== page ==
Please invest in Our Daily Planet today, by making a one time or monthly contribution.
We do not charge our readers a subscription fee for our content. We want to continue to grow our readership, particularly among millennials and public servants. Voluntary contributions from readers will help us employ interns and freelance journalists, expand our content, and reach a larger audience.
According to recent reporting from The Hill, atmospheric smoke is exacerbating the toll of the COVID-19 virus in Oregon and California. Smoke inhalation weakens the immune systems of those suffering from asthma and other underlying respiratory conditions, compromising their ability to recover from the virus.
Researchers at the Harvard University T.H. Chan School of Public Health found that even a small increase in the amount of fine particulate matter (like that resulting from wildfires) from one U.S. county to the next was associated with a large increase in the death rate from COVID-19.
What’s worse is that smoke is placing an even greater strain on healthcare resources, since hospitalizations normally increase during wildfire season. As the Guardian wrote, California’s Stanford Health Care system reported that hospital admissions have jumped by 12% in recent weeks, including a stunning 43% increase in cerebrovascular conditions such as strokes.
In Oregon, health officials reported nearly one out of 10 people visiting the emergency room had asthma-like conditions due to the smoke.
Meanwhile, the smoke has forced many public health facilities — including critical care units, outdoor testing sites, facilities for patients recovering from coronavirus, and health labs — to relocate their patients or shut down.
Why this Matters: Being able to stay indoors and have access to air filtration and air conditioning as a precaution to both coronavirus and wildfire smoke is a luxury not afforded to everyone.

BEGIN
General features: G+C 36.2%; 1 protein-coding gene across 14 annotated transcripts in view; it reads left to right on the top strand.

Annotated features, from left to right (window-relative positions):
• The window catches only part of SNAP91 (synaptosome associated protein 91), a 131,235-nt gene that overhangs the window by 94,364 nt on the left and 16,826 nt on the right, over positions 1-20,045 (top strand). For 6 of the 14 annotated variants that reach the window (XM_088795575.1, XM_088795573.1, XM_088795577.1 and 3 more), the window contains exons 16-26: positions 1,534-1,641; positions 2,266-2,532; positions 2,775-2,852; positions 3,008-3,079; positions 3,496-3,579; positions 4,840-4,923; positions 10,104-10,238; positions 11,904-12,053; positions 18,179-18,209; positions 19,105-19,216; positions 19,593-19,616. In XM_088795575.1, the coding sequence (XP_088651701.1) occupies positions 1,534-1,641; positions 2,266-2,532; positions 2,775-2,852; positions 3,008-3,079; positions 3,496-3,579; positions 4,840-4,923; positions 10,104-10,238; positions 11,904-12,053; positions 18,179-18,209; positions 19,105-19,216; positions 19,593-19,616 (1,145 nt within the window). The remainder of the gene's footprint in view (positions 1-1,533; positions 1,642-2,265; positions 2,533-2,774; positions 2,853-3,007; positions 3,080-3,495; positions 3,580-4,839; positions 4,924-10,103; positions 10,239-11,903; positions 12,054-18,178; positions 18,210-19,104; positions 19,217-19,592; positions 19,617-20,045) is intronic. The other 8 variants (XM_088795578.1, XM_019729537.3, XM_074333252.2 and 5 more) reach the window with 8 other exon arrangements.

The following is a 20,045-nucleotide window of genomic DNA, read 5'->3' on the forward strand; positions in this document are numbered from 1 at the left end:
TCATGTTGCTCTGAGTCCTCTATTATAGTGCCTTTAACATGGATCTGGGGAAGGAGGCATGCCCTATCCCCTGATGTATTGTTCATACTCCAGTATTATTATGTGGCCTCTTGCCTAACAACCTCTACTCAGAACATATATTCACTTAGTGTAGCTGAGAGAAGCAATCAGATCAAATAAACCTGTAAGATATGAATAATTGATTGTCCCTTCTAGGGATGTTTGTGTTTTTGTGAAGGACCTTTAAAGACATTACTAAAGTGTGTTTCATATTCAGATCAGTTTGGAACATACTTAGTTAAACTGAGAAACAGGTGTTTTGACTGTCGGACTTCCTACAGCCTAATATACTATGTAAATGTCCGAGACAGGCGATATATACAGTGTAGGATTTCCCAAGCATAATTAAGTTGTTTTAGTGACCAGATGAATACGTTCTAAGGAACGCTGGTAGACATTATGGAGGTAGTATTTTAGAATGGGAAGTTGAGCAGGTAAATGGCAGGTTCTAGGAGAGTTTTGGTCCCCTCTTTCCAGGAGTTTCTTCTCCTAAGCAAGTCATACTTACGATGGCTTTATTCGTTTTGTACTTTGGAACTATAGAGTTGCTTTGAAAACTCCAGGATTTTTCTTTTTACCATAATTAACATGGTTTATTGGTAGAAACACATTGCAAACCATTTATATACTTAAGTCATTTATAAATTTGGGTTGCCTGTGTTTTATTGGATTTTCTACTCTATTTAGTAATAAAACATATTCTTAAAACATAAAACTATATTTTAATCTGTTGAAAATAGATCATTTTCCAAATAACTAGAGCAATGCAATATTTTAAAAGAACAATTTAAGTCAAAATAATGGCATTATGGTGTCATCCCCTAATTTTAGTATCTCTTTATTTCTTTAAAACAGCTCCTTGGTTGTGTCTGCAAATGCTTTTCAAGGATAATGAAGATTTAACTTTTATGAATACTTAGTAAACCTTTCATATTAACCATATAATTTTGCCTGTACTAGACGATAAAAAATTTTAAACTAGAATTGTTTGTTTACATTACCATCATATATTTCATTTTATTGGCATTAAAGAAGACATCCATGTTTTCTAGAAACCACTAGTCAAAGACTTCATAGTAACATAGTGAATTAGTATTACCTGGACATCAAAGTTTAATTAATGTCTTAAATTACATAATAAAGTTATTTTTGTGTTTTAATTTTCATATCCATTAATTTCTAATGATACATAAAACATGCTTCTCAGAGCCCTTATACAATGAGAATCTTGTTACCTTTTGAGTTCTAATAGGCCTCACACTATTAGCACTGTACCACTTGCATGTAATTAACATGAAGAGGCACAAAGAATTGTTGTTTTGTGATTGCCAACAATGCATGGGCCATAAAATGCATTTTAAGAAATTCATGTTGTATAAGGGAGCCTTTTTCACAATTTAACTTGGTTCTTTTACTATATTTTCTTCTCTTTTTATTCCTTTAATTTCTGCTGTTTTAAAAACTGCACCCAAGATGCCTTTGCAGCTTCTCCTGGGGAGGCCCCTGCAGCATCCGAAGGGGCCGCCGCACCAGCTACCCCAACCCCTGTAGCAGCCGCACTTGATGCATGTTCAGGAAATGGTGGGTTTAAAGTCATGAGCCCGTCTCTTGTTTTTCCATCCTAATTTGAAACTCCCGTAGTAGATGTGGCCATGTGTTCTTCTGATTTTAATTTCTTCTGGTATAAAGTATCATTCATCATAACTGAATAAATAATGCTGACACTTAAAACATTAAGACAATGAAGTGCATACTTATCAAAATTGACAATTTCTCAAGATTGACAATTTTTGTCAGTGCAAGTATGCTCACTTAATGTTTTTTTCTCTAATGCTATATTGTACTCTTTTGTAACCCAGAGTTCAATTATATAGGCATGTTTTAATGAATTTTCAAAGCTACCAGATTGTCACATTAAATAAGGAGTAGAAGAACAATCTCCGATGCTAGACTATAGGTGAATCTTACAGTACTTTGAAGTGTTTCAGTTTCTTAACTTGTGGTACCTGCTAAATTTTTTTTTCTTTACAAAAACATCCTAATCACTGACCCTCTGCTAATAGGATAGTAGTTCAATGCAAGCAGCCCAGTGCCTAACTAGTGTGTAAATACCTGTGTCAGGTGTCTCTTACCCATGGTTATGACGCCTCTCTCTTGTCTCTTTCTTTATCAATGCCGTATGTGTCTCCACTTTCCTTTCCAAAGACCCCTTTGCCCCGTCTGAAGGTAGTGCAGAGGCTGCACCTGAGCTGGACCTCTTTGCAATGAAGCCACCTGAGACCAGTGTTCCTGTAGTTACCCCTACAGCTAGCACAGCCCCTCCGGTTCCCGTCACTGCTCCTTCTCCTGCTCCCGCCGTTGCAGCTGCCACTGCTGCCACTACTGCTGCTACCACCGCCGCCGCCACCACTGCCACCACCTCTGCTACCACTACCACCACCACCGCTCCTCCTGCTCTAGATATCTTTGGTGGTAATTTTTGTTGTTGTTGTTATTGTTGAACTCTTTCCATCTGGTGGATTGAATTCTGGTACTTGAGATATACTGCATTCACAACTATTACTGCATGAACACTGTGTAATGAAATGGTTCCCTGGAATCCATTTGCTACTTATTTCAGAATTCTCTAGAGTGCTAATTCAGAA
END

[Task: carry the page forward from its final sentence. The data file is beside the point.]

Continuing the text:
Environmental racism and lack of affordable healthcare already place low-income communities at higher risk of respiratory illness and weeks of ongoing wildfires have underscored this disparity. The San Francisco Bay Area has seen over a month of consecutive Spare the Air days resulting from wildfires just as the state has surpassed 15,000 coronavirus deaths. Vulnerable communities have increasingly fewer resources to keep themselves safe from the dual threats of wildfires and COVID-19, with little hope of government relief in sight.
Along with creating and exacerbating respiratory disabilities, wildfires pose a significantly greater risk to people who lack the resources to flee from the fires. While wealthier people have the option to relocate, many low-income Californians have been forced to remain in the high-risk areas where their homes are. Substandard low-income housing is often ineffective at keeping out smoke. The health department suggests purchasing devices like air purifiers and AC systems–which aren’t affordable for everyone. Meanwhile, unhoused people have very little protection from dangerous ambient air quality.
These wildfires shine a light on existing racial and class disparities in our housing and healthcare systems. As we work to bolster the health of our society it’s important to remember that a pandemic of this nature will not be over once a vaccine is made available. We must work to ensure that healthcare is not a luxury and that the environment and people’s homes aren’t what’s making them vulnerable to infectious disease.
The Trump Administration announced last week that it has rejected the settled scientific evidence linking the pesticide chlorpyrifos to serious health problems, particularly in children. This pesticide, which is widely used on soybeans, almonds, grapes, and other crops, has been proven to harm children’s neurological development.
Why this matters: Under the false flag of transparency, EPA is putting children at greater risk.
by Amy Lupica, ODP Contributing Writer On Tuesday, the California Fish and Game Commission voted to accept a petition that will grant the Joshua tree, the famous twisty-limbed yucca plant native to the Mojave desert, endangered species status for one year while the state conducts a study. The plant is now considered a “candidate species” […]
Increasing populations, incomes, urbanization, and temperatures could “triple the number of AC units installed worldwide by midcentury, pushing the total toward 6 billion,” as James Temple reported for the MIT Technology Review. This could create one of the “largest sources of rising electricity demand around the world.”
Why This Matters: This is the paradox of climate change. As the world warms, cooling will be even more necessary.
Our Daily Planet is your daily dose of the stories shaping our world and the ways that you can take action. From the climate crisis to the protection of biodiversity, if these issues matter to you then please subscribe & stay informed!
Your privacy is Important! We promise never to use your email address to send you spam or advertisements.